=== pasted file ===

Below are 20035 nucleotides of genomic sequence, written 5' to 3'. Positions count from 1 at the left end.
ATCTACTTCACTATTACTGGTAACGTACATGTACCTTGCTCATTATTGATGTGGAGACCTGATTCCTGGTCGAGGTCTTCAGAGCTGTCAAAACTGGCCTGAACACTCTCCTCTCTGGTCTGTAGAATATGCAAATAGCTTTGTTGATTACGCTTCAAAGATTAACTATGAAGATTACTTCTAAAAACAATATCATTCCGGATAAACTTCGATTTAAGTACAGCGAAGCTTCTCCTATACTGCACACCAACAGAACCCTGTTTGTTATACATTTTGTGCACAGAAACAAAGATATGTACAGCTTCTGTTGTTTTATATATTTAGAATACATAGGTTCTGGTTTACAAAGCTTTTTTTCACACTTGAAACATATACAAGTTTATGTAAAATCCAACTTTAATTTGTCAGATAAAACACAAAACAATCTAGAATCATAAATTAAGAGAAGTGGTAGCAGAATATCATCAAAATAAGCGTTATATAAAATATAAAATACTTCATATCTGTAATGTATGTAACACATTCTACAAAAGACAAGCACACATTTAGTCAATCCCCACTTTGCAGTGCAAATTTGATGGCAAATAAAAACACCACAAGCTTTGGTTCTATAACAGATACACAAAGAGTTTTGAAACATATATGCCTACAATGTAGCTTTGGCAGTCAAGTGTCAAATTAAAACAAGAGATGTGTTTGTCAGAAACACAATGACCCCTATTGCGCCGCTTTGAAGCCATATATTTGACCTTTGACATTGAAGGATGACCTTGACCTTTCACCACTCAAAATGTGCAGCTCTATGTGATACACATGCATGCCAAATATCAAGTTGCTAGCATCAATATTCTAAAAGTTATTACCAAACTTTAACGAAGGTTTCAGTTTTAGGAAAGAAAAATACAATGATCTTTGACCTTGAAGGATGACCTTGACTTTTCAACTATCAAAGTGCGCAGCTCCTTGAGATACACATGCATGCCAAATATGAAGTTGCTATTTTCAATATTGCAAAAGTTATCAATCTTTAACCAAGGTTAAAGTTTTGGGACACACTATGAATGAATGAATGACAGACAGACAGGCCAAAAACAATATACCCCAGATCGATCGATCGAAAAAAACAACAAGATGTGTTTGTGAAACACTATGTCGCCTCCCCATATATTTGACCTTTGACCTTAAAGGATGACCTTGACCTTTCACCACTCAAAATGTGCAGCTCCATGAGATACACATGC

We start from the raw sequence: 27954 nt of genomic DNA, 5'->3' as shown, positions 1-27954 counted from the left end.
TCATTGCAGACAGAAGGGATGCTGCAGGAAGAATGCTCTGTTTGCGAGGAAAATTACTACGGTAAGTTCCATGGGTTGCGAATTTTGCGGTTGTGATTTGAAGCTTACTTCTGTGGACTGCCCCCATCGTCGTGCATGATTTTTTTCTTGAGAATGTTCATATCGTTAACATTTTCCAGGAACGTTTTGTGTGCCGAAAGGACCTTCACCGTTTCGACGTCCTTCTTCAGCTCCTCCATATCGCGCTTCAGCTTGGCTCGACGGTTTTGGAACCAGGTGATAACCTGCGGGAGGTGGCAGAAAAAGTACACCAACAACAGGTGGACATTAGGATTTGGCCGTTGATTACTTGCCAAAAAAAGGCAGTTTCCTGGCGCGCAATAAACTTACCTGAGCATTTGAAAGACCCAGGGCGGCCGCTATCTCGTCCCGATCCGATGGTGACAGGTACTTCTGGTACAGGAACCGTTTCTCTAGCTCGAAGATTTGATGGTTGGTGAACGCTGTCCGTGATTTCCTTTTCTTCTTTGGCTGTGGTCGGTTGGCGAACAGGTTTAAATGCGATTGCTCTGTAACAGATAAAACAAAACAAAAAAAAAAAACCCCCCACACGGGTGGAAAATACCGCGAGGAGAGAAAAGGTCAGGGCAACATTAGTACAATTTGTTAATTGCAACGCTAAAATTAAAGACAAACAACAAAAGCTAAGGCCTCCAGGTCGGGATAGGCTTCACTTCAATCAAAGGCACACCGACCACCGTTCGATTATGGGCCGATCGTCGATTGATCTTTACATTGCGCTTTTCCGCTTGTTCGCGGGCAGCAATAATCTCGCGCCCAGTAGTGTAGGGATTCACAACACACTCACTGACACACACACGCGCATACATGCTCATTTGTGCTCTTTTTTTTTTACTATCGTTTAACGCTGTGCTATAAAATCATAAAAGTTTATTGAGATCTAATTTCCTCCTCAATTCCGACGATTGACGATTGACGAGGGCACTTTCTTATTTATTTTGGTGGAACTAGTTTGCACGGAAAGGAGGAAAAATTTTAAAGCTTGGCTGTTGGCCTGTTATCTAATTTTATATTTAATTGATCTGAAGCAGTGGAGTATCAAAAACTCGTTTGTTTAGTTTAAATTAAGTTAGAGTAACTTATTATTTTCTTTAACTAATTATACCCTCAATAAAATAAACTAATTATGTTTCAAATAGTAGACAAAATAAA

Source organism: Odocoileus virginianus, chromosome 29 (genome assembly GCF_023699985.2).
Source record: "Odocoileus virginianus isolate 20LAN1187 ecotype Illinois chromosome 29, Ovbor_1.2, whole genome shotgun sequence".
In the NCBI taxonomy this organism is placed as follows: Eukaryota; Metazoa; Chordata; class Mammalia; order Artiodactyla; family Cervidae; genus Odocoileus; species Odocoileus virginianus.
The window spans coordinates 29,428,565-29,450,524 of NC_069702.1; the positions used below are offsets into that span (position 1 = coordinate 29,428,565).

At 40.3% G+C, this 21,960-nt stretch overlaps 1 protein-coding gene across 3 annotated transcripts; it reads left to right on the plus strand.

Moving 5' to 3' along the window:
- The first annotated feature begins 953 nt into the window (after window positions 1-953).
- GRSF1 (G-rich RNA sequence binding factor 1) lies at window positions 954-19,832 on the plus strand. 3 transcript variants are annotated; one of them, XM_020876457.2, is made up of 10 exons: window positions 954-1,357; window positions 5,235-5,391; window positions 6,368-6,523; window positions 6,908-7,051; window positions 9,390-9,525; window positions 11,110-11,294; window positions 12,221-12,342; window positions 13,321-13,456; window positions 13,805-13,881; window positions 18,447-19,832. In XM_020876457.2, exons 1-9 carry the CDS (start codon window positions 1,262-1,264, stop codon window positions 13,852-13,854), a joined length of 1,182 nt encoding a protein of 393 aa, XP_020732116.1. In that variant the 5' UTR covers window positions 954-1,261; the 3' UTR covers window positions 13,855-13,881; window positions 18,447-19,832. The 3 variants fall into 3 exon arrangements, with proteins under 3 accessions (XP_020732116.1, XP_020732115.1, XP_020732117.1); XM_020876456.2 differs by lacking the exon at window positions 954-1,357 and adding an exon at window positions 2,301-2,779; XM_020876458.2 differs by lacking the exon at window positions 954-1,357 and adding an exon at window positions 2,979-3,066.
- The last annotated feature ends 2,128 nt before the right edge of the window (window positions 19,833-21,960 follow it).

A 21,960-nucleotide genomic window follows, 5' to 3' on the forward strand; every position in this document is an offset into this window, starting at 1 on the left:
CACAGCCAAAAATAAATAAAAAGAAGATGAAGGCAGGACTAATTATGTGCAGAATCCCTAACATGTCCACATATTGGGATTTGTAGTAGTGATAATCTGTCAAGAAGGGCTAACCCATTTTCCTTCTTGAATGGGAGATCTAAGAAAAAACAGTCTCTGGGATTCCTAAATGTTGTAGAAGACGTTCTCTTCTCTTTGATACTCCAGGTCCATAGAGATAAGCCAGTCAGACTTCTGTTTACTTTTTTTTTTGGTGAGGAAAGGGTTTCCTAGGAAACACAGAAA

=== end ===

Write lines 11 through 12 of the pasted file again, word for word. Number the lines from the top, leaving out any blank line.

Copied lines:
- The first annotated feature begins 953 nt into the window (after window positions 1-953).
- GRSF1 (G-rich RNA sequence binding factor 1) lies at window positions 954-19,832 on the plus strand. 3 transcript variants are annotated; one of them, XM_020876457.2, is made up of 10 exons: window positions 954-1,357; window positions 5,235-5,391; window positions 6,368-6,523; window positions 6,908-7,051; window positions 9,390-9,525; window positions 11,110-11,294; window positions 12,221-12,342; window positions 13,321-13,456; window positions 13,805-13,881; window positions 18,447-19,832. In XM_020876457.2, exons 1-9 carry the CDS (start codon window positions 1,262-1,264, stop codon window positions 13,852-13,854), a joined length of 1,182 nt encoding a protein of 393 aa, XP_020732116.1. In that variant the 5' UTR covers window positions 954-1,261; the 3' UTR covers window positions 13,855-13,881; window positions 18,447-19,832. The 3 variants fall into 3 exon arrangements, with proteins under 3 accessions (XP_020732116.1, XP_020732115.1, XP_020732117.1); XM_020876456.2 differs by lacking the exon at window positions 954-1,357 and adding an exon at window positions 2,301-2,779; XM_020876458.2 differs by lacking the exon at window positions 954-1,357 and adding an exon at window positions 2,979-3,066.